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USC looks to the future of online education

One example of USC's efforts to transform learning through technology is iPodia Alliance, a program that uses high-bandwidth connectivity and tele-presence technology to connect students with classmates across the globe.

Some Trojans may know of a Slingbox as the device that can transport video of USC sports to cities around the world.

But Thomas Lee, associate professor of ophthalmology and pediatrics at the Keck School of Medicine of USC, saw a revolutionary use for the ubiquitous device.

With his $200 investment at an electronics store, Lee kick-started a telemedicine and distance-learning portal that trained physicians in Armenia to treat a disease that once caused irreversible blindness for one in five babies in neonatal intensive care units there.

Lee joined more than 100 other USC faculty and administrators Jan. 25-26 at the annual Provost/Academic Senate Retreat. This year’s event examined how technology has and will continue to transform learning at USC, both in the classroom and through online learning programs.

Dozens of speakers shared their technology-enhanced learning breakthroughs — large and small — with colleagues to inspire others to follow their example in changing how USC professors teach and students learn.

“We are facing dramatic changes in the way our student population communicates, learns and interacts with their peers,” said Professor Patricia Riley, president of the Academic Senate, who presided over the retreat. “Their technological competence far surpasses many of their professors.”

Playwright and adjunct faculty member Paula Cizmar of the USC School of Dramatic Arts, who wrote her first script on a manual typewriter, said she now considers herself “techno-joyful.” She uses public, editable Google Docs in her classroom that allow students to edit their classmates’ scripts from their own laptops and smartphones in real time.

A demonstration of the online Master of Social Work degree by Clinical Professor Gary Wood showed how students could role-play a therapy session with an actor portaying a troubled military veteran, all via webcam, while their professor observed. The online MSW@USC now has nearly 1,500 students enrolled.

Elizabeth Garrett, provost and senior vice president for academic affairs, praised the strength of USC’s online programs, including the USC Viterbi School of Engineering’s recent No. 1 rankings in two online education categories by U.S. News & World Report. She also reiterated the university’s goal to double its distance-learning enrollment and online master’s degree offerings within five years.

“Our online degree programs are thriving,” Garrett said. “[These programs] are held to USC’s highest standards. We think of them as part of our programs, not as a separate set of online programs.”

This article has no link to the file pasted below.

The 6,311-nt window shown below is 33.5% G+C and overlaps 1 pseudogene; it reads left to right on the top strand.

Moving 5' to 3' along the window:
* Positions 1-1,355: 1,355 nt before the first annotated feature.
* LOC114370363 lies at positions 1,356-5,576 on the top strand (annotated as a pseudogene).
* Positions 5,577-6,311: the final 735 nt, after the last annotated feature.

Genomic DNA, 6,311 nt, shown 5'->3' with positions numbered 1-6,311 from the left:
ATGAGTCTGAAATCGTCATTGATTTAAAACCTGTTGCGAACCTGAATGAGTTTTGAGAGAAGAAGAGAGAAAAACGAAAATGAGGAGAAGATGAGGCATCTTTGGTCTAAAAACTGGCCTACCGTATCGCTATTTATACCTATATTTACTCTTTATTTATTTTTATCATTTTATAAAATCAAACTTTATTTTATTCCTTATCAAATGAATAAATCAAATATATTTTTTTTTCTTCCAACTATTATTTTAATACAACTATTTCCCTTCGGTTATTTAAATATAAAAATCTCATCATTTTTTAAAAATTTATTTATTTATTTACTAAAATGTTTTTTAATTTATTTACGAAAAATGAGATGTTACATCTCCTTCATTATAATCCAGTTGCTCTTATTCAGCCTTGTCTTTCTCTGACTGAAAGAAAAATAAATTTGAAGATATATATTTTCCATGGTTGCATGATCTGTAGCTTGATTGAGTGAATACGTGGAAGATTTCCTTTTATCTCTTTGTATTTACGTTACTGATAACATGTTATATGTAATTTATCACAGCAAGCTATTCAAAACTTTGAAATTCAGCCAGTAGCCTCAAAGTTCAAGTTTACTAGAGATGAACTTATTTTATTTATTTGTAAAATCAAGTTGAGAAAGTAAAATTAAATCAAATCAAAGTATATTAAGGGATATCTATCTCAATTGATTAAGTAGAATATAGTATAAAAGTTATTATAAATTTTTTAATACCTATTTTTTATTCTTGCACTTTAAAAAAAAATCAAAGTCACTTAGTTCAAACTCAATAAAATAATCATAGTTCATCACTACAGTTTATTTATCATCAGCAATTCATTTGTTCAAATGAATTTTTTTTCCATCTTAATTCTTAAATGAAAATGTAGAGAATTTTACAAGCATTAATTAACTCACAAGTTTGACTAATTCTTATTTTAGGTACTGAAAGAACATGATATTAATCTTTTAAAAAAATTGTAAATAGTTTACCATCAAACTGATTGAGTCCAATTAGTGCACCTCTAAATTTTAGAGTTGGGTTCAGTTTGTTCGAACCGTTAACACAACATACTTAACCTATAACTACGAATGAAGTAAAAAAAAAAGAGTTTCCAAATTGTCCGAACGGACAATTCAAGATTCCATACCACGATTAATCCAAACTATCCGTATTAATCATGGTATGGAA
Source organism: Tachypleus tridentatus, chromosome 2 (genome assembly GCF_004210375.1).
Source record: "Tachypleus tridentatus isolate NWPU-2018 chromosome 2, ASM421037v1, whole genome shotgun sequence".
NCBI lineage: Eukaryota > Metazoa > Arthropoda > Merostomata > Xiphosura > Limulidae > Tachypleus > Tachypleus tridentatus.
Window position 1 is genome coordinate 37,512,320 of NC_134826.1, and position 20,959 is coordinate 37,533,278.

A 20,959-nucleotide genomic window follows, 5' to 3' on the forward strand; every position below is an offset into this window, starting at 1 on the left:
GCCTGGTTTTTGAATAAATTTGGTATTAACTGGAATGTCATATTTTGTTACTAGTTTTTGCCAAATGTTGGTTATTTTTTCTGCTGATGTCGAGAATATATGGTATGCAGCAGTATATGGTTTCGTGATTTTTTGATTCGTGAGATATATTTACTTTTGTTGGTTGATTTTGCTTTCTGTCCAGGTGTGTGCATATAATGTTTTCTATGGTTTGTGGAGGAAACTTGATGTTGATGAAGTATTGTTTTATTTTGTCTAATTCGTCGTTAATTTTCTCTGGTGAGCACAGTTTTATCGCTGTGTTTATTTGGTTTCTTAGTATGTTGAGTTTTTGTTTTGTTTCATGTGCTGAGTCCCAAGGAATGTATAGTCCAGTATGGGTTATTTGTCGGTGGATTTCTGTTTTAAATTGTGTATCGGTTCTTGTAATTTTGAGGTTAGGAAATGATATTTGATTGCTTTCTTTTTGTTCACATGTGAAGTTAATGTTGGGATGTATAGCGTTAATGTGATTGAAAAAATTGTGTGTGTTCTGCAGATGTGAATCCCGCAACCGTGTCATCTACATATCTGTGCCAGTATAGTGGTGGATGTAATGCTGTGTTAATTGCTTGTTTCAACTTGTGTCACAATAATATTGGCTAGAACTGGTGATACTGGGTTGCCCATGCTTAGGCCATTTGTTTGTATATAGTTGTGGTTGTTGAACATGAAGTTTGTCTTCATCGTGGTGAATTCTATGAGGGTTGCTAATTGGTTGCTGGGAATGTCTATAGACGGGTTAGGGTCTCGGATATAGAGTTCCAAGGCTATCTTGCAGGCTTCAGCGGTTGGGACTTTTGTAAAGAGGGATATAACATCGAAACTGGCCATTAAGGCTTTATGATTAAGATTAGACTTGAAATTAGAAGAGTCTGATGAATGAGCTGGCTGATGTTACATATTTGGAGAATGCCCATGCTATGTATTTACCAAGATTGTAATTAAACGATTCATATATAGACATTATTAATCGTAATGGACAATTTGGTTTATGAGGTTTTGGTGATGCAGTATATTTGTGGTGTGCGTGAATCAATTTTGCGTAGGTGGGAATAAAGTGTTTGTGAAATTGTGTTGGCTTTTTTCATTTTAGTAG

Jackson DeMos, a student in the USC Rossier School of Education’s online Master of Arts in Teaching, said the interactive nature of his program — with an interface that includes interactive chat boxes and a Brady Bunch-like grid of live video feeds — defies the outdated stereotypes many have of online education.

“There’s a stigma about online education — that it’s like online traffic school you do when you get a speeding ticket,” DeMos said, explaining that the MAT@USC is nothing like that. The program has graduated nearly 1,200 teachers in every state and in 40 countries around the world.

The USC School of Cinematic Arts (SCA) also experienced a big hit with Reality Ends Here, an alternate reality game designed to reboot the student orientation experience through collaboration on multimedia video and animation projects (though faculty officially deny its existence to keep the game covert and mysterious).

Holly Willis, academic programs director of the Institute for Multimedia Literacy at SCA, explained that at one point, more than 150 students crowded into a classroom building as part of the game, prompting university officials to think they might have a sit-in protest on their hands.

“Hello! We are not protesters,” read a sign posted by the students from the building’s window. “We’re just REALLY EXCITED about learning.”

Eileen Kohan, associate provost and executive director for USC’s Continuing Education and Summer Programs, said online education will allow the university to continue its mission to promote lifelong learning, no matter where students are in the world.

“We are in the forefront of experimentation and innovation,” Kohan said. “We are all part of this grand experiment.”

Manuel Castells, University Professor and holder of the Wallis Annenberg Chair in Communication Technology and Society at the USC Annenberg School for Communication and Journalism, presented the evening’s keynote address.

In his talk titled “The University: From Theology to Technology,” Castells spoke passionately about the need for global outreach. Open-access lectures, such as massive open online courses, are primarily valuable in spreading a university’s brand in an era of global competition, Castells said.

The retreat concluded with breakout discussions in which faculty brainstormed ways in which USC could publicly showcase innovative online faculty, signature academic programs and research initiatives.

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